An account in The Oregonian this week of a bereaved mother suing both a property management company and a window blind manufacturer in the wake of the death of her 3-year-old daughter is drawing attention to yet another preventable household safety hazard.
According to the newspaper, the toddler was visiting a family friend with her mother in February 2015 “when she became entangled in a dangling cord.” The girl’s mother “was in the same room with her, but hadn’t realized what was happening until it was too late, said a lawyer for the estate.” The suit targets both the property management company that ran the apartment complex in Clackamas, and “blind manufacturer Newell Window Furnishings for allegedly allowing cords longer than 7-1/4 inches to hang from the window covering at the apartment complex” the newspaper reports. That length is the standard recommended by Parents for Window Blind Safety and other advocacy groups.
What is particularly striking about this case is the revelation that the management company allegedly failed “to remove dangerous cords from the apartment even after recalls and retrofitting efforts initiated by blinds makers in 1994 and again in 2000.” One has to ask, however, if the industry has been aware of this critical safety issue for more than 20 years, why are blinds with dangerously long cords still in apartments and homes anywhere?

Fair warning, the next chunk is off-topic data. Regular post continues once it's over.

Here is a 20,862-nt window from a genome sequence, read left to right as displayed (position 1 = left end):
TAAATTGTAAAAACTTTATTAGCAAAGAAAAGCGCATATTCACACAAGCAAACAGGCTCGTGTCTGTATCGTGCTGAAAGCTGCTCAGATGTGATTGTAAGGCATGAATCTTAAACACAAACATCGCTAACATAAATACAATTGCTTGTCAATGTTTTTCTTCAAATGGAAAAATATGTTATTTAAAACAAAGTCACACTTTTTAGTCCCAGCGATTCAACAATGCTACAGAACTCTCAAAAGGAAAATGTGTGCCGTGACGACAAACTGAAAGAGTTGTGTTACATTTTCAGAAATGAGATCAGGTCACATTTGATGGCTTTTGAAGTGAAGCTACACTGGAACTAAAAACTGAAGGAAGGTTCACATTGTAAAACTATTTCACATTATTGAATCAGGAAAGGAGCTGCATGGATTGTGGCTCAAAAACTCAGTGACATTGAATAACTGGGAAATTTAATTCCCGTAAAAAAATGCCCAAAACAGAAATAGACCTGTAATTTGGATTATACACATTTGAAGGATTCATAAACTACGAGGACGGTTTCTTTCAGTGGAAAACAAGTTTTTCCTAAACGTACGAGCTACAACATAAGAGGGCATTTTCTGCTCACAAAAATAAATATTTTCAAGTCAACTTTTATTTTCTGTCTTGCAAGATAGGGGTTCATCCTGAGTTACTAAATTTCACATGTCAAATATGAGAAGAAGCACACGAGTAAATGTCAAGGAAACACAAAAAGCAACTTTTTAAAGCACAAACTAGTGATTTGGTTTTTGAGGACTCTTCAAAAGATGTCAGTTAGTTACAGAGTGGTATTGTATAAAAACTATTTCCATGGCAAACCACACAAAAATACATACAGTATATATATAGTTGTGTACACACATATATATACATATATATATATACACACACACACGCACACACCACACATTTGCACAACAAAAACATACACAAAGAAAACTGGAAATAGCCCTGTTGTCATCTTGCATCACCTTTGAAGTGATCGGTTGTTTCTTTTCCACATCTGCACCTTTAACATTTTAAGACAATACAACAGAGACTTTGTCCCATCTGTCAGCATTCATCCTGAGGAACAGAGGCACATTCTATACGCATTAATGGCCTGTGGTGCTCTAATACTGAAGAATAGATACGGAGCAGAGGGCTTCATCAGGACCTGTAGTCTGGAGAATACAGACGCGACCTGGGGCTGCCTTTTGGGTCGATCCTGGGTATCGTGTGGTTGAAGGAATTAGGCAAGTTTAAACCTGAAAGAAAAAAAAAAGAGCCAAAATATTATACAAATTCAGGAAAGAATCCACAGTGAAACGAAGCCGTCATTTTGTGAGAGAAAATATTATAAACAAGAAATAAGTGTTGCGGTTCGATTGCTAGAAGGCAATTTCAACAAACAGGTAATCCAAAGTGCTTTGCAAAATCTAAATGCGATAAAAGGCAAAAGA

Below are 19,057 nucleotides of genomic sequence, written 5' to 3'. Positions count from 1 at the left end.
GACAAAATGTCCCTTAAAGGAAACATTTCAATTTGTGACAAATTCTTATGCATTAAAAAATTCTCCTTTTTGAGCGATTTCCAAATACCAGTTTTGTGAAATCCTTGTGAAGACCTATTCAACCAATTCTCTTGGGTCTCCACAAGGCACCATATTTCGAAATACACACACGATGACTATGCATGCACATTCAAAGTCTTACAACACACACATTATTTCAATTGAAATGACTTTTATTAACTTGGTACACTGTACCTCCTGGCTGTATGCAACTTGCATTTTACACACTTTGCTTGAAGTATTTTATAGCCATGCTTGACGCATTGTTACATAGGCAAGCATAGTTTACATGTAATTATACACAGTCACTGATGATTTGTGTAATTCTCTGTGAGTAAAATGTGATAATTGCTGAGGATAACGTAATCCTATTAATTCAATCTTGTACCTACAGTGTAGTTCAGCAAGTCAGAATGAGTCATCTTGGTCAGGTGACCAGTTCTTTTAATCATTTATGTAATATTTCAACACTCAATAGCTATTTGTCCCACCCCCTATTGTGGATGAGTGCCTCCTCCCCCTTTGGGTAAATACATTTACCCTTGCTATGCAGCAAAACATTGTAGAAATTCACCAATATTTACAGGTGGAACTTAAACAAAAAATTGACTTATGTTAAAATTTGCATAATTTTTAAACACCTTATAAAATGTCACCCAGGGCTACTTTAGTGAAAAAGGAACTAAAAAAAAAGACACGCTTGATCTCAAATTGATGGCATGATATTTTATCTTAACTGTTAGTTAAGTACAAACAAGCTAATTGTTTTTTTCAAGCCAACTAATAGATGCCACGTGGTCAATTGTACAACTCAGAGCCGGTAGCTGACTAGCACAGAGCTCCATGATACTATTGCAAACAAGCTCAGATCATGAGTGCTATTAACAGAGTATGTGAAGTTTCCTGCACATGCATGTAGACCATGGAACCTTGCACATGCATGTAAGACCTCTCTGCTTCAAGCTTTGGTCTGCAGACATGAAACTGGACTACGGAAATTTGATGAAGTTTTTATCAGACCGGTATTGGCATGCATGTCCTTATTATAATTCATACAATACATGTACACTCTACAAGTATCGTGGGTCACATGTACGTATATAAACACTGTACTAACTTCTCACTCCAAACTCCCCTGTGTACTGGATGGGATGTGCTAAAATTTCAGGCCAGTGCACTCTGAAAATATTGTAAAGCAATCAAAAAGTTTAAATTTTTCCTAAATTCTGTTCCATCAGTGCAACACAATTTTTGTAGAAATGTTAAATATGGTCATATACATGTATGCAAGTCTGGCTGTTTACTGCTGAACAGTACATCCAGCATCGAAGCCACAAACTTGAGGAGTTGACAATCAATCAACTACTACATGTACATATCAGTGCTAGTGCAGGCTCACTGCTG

That question is especially relevant since, according to The Oregonian, citing Consumer Product Safety Commission figures, “at least 332 American children have died in the past three decades from cord strangulation… one child will typically die in the U.S. each month, according to the commission.”
The newspaper goes on to note that “many millions of blinds have been recalled over the years” but as a Portland attorney focusing on injuries to children I must question how effective this recall policy has actually been. If a child is dying somewhere in our country every month, and this rate of fatalities has not changed much over a 30 year period, then it seems reasonable to ask whether both the government and the industry are doing everything they should to stop this easily preventable form of death. It is especially surprising to learn that dangerous window blinds may still be installed in rental properties where one might think that local health and safety regulations would have addressed this issue by now. The lesson for all of us would seem that more pressure both on the industry and on our elected representatives is needed. In the meantime, these safety tips from SafeKids are a good place to start – regardless of whether or not small children live in your home.